(FOX5NY.COM) - President Donald Trump on Friday announced that he approved U.S. military strikes on targets linked to the chemical weapons program of the regime of Syrian President Bashar al-Assad.
Trump said the U.S. was part of a joint operation with France and the United Kingdom in response to the suspected chemical gas attack from the Assad regime on a rebel-held town near Damascus last weekend.
Loud explosions lit up the skies over Damascus, the AP reported. Heavy smoke was also seen. An AP photographer captured images of streaks of light in the sky.
"To Iran and to Russia I ask, what kind of nation wants to be associated with the mass murder of innocent men, women, and children," Trump said, referring to Syria's allies. "The nations of the world can be judged by the friends that they keep. Russia must decide if it will continue down this dark path or continue with civilized nations."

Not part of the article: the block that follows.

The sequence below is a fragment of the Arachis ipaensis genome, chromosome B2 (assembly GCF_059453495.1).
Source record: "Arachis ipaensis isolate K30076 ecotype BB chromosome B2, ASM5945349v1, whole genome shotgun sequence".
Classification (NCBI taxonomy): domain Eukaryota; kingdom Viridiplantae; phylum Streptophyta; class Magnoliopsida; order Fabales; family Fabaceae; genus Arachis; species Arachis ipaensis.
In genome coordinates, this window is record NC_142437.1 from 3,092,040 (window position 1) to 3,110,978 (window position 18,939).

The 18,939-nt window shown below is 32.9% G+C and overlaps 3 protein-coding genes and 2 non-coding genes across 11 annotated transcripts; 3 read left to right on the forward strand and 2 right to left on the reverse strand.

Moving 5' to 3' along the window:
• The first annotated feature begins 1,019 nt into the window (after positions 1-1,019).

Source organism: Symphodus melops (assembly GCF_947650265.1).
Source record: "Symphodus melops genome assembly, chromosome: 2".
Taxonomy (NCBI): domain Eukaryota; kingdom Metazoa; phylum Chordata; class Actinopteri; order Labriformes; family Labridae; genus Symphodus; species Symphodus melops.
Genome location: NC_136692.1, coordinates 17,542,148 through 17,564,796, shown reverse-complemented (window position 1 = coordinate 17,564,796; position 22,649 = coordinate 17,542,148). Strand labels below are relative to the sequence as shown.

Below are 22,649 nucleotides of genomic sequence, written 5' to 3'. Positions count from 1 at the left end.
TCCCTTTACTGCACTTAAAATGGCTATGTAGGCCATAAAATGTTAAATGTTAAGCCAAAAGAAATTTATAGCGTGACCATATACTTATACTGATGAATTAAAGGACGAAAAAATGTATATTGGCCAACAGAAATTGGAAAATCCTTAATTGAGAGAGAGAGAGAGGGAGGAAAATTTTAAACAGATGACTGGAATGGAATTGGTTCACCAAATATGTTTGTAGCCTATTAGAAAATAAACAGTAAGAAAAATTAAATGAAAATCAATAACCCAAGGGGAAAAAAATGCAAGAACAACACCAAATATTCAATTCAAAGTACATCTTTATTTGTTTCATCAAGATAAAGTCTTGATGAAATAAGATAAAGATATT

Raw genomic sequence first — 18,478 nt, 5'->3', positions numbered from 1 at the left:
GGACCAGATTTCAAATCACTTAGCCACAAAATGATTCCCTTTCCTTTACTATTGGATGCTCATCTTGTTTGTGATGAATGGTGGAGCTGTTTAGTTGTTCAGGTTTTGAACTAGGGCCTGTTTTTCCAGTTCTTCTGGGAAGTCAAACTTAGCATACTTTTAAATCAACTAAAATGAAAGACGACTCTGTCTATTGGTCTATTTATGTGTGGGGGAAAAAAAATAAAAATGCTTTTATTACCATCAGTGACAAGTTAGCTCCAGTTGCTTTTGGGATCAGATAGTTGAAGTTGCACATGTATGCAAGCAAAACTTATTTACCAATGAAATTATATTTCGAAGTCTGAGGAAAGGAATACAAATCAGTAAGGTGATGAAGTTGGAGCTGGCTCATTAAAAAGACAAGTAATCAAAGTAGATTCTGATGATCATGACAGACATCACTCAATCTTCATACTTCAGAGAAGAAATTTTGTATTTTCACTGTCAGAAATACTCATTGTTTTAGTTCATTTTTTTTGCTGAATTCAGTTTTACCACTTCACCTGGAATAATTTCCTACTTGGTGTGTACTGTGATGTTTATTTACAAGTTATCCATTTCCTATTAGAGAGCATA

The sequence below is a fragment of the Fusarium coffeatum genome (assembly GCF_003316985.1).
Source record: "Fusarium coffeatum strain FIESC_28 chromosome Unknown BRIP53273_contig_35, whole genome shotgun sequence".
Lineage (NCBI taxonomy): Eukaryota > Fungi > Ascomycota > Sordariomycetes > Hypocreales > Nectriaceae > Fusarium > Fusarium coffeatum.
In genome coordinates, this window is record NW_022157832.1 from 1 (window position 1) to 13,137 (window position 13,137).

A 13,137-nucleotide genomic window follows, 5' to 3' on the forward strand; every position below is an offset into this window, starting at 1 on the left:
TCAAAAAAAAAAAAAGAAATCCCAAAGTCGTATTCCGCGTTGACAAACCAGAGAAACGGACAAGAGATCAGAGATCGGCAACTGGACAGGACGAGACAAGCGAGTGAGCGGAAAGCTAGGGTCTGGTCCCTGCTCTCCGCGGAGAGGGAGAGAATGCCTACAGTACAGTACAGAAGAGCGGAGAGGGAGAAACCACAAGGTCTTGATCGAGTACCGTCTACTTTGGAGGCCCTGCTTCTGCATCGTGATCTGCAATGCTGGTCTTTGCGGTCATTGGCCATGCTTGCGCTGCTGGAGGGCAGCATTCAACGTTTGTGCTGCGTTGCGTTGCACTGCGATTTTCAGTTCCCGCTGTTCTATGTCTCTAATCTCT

French President Emmanuel Macron said the operation is currently targeting the "clandestine chemical arsenal" in Syria. He said that the attack on civilians in Douma crossed France's "red line." Although Assad's government denied responsibility, Macron said he has "no doubt" that the Syrian regime was behind the attack.
British Prime Minister Theresa May issued a statement confirming the United Kingdom's involvement in the strikes.
"This evening I have authorized British armed forces to conduct coordinated and targeted strikes to degrade the Syrian Regime's chemical weapons capability and deter their use," she wrote in the statement.
The airstrikes resulted in a "successful attack" on a Syrian military facility, according to the British defense ministry.
"Clearly, the Assad regime did not get the message last year. This time, our allies and we have struck harder," U.S. Secretary of Defense James Mattis said. "Together, we have sent a clear message to Assad, and his murderous lieutenants, that they should not perpetrate another chemical weapons attack for which they will be held accountable."
Mattis said the airstrikes targeted the regime and that the coalition forces went to "great lengths to avoid civilian and foreign casualties."